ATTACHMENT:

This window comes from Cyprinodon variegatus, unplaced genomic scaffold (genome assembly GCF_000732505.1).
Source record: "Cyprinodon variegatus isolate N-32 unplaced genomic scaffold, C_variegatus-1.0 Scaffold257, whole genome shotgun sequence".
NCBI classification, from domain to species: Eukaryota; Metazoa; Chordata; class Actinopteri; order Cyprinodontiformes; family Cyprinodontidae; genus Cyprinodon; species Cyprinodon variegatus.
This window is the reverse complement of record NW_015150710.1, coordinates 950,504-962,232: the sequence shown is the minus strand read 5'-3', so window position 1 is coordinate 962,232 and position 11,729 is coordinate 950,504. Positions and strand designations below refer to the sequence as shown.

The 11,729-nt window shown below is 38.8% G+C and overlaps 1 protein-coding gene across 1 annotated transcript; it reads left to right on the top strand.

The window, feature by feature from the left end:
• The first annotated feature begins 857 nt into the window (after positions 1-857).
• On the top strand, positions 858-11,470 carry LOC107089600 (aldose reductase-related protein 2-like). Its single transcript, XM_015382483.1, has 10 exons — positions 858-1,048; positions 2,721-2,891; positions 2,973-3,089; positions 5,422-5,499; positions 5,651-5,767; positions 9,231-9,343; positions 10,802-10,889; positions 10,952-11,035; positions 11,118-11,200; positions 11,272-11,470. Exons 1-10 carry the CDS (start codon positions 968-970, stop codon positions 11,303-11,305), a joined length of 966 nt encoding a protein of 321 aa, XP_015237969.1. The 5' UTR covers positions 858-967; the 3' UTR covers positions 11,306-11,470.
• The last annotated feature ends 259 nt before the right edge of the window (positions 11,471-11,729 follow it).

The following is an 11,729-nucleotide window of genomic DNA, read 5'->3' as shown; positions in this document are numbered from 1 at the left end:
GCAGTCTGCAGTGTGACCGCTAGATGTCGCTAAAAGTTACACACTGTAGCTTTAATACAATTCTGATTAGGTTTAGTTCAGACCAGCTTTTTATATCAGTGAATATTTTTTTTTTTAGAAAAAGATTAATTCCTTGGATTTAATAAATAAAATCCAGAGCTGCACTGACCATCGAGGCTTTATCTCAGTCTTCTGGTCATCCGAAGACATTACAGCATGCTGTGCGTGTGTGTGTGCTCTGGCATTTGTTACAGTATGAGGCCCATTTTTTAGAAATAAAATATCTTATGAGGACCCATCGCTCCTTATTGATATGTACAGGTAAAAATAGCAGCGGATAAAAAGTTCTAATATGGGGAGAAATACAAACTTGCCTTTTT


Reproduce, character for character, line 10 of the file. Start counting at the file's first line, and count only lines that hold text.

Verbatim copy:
The following is an 11,729-nucleotide window of genomic DNA, read 5'->3' as shown; positions in this document are numbered from 1 at the left end: